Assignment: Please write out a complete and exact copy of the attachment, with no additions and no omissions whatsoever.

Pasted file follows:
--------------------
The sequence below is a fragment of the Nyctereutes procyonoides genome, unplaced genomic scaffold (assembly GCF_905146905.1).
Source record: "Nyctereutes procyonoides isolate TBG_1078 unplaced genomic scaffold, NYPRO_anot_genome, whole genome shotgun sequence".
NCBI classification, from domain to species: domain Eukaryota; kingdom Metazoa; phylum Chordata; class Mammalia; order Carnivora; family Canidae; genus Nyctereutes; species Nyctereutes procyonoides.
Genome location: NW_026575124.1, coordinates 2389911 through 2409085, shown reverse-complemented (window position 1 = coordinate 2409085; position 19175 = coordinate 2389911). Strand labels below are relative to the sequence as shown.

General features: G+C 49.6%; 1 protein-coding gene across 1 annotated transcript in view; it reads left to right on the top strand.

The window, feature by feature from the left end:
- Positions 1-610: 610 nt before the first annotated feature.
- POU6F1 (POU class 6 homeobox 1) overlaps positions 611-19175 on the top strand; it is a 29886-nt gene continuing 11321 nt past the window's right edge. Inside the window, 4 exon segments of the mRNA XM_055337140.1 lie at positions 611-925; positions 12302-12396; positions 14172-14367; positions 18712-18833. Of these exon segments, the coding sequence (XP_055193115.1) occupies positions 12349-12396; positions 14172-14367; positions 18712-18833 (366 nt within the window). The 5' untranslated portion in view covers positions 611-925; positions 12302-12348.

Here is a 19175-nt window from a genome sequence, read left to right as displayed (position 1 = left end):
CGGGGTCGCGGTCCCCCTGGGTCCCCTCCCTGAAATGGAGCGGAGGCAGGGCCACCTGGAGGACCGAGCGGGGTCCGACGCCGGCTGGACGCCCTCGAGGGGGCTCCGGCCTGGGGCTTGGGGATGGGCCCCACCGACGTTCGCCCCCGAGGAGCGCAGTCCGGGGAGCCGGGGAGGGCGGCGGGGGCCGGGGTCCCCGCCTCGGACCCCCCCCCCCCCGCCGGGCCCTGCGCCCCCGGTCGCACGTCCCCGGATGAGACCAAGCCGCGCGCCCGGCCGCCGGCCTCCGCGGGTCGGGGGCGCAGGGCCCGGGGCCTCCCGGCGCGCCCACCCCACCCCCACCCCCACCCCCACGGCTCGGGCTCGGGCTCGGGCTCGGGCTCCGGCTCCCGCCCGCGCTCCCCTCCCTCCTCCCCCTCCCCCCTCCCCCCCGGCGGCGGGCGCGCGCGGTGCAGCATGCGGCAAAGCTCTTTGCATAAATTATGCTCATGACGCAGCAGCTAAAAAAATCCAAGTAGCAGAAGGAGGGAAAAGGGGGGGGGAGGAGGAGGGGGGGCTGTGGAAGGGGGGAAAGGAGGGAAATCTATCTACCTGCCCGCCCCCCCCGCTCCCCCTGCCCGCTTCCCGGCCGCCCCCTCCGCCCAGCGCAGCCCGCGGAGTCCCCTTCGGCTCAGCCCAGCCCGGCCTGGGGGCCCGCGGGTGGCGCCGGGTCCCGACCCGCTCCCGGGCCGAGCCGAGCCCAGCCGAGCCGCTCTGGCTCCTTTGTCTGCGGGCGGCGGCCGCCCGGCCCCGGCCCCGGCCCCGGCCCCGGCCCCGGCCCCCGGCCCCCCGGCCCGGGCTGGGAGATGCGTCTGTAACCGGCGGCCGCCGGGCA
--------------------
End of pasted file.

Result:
The sequence below is a fragment of the Nyctereutes procyonoides genome, unplaced genomic scaffold (assembly GCF_905146905.1).
Source record: "Nyctereutes procyonoides isolate TBG_1078 unplaced genomic scaffold, NYPRO_anot_genome, whole genome shotgun sequence".
NCBI classification, from domain to species: domain Eukaryota; kingdom Metazoa; phylum Chordata; class Mammalia; order Carnivora; family Canidae; genus Nyctereutes; species Nyctereutes procyonoides.
Genome location: NW_026575124.1, coordinates 2389911 through 2409085, shown reverse-complemented (window position 1 = coordinate 2409085; position 19175 = coordinate 2389911). Strand labels below are relative to the sequence as shown.

General features: G+C 49.6%; 1 protein-coding gene across 1 annotated transcript in view; it reads left to right on the top strand.

The window, feature by feature from the left end:
- Positions 1-610: 610 nt before the first annotated feature.
- POU6F1 (POU class 6 homeobox 1) overlaps positions 611-19175 on the top strand; it is a 29886-nt gene continuing 11321 nt past the window's right edge. Inside the window, 4 exon segments of the mRNA XM_055337140.1 lie at positions 611-925; positions 12302-12396; positions 14172-14367; positions 18712-18833. Of these exon segments, the coding sequence (XP_055193115.1) occupies positions 12349-12396; positions 14172-14367; positions 18712-18833 (366 nt within the window). The 5' untranslated portion in view covers positions 611-925; positions 12302-12348.

Here is a 19175-nt window from a genome sequence, read left to right as displayed (position 1 = left end):
CGGGGTCGCGGTCCCCCTGGGTCCCCTCCCTGAAATGGAGCGGAGGCAGGGCCACCTGGAGGACCGAGCGGGGTCCGACGCCGGCTGGACGCCCTCGAGGGGGCTCCGGCCTGGGGCTTGGGGATGGGCCCCACCGACGTTCGCCCCCGAGGAGCGCAGTCCGGGGAGCCGGGGAGGGCGGCGGGGGCCGGGGTCCCCGCCTCGGACCCCCCCCCCCCCGCCGGGCCCTGCGCCCCCGGTCGCACGTCCCCGGATGAGACCAAGCCGCGCGCCCGGCCGCCGGCCTCCGCGGGTCGGGGGCGCAGGGCCCGGGGCCTCCCGGCGCGCCCACCCCACCCCCACCCCCACCCCCACGGCTCGGGCTCGGGCTCGGGCTCGGGCTCCGGCTCCCGCCCGCGCTCCCCTCCCTCCTCCCCCTCCCCCCTCCCCCCCGGCGGCGGGCGCGCGCGGTGCAGCATGCGGCAAAGCTCTTTGCATAAATTATGCTCATGACGCAGCAGCTAAAAAAATCCAAGTAGCAGAAGGAGGGAAAAGGGGGGGGGAGGAGGAGGGGGGGCTGTGGAAGGGGGGAAAGGAGGGAAATCTATCTACCTGCCCGCCCCCCCCGCTCCCCCTGCCCGCTTCCCGGCCGCCCCCTCCGCCCAGCGCAGCCCGCGGAGTCCCCTTCGGCTCAGCCCAGCCCGGCCTGGGGGCCCGCGGGTGGCGCCGGGTCCCGACCCGCTCCCGGGCCGAGCCGAGCCCAGCCGAGCCGCTCTGGCTCCTTTGTCTGCGGGCGGCGGCCGCCCGGCCCCGGCCCCGGCCCCGGCCCCGGCCCCGGCCCCCGGCCCCCCGGCCCGGGCTGGGAGATGCGTCTGTAACCGGCGGCCGCCGGGCA